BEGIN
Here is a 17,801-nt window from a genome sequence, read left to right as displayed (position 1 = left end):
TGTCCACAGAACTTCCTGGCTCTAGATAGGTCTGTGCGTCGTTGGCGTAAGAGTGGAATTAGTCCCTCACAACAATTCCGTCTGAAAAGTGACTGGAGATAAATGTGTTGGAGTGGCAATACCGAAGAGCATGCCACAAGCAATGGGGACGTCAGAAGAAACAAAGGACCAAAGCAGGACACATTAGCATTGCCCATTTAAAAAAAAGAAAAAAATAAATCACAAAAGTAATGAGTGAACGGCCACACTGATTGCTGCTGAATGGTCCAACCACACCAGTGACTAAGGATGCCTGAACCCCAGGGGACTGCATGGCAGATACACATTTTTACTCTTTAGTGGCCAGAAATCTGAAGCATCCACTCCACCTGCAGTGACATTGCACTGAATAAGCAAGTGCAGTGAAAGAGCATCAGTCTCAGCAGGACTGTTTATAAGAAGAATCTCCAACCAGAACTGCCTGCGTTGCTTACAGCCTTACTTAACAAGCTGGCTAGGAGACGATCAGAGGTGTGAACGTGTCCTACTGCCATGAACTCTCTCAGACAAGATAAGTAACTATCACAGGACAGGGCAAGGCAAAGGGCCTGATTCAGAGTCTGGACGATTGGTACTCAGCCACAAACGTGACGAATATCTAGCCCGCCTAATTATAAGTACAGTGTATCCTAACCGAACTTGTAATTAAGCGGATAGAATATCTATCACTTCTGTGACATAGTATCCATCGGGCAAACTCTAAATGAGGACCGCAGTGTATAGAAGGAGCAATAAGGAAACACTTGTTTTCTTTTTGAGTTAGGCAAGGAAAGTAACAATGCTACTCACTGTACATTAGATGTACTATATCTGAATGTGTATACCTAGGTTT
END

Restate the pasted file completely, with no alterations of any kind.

Here is a 17,801-nt window from a genome sequence, read left to right as displayed (position 1 = left end):
TGTCCACAGAACTTCCTGGCTCTAGATAGGTCTGTGCGTCGTTGGCGTAAGAGTGGAATTAGTCCCTCACAACAATTCCGTCTGAAAAGTGACTGGAGATAAATGTGTTGGAGTGGCAATACCGAAGAGCATGCCACAAGCAATGGGGACGTCAGAAGAAACAAAGGACCAAAGCAGGACACATTAGCATTGCCCATTTAAAAAAAAGAAAAAAATAAATCACAAAAGTAATGAGTGAACGGCCACACTGATTGCTGCTGAATGGTCCAACCACACCAGTGACTAAGGATGCCTGAACCCCAGGGGACTGCATGGCAGATACACATTTTTACTCTTTAGTGGCCAGAAATCTGAAGCATCCACTCCACCTGCAGTGACATTGCACTGAATAAGCAAGTGCAGTGAAAGAGCATCAGTCTCAGCAGGACTGTTTATAAGAAGAATCTCCAACCAGAACTGCCTGCGTTGCTTACAGCCTTACTTAACAAGCTGGCTAGGAGACGATCAGAGGTGTGAACGTGTCCTACTGCCATGAACTCTCTCAGACAAGATAAGTAACTATCACAGGACAGGGCAAGGCAAAGGGCCTGATTCAGAGTCTGGACGATTGGTACTCAGCCACAAACGTGACGAATATCTAGCCCGCCTAATTATAAGTACAGTGTATCCTAACCGAACTTGTAATTAAGCGGATAGAATATCTATCACTTCTGTGACATAGTATCCATCGGGCAAACTCTAAATGAGGACCGCAGTGTATAGAAGGAGCAATAAGGAAACACTTGTTTTCTTTTTGAGTTAGGCAAGGAAAGTAACAATGCTACTCACTGTACATTAGATGTACTATATCTGAATGTGTATACCTAGGTTT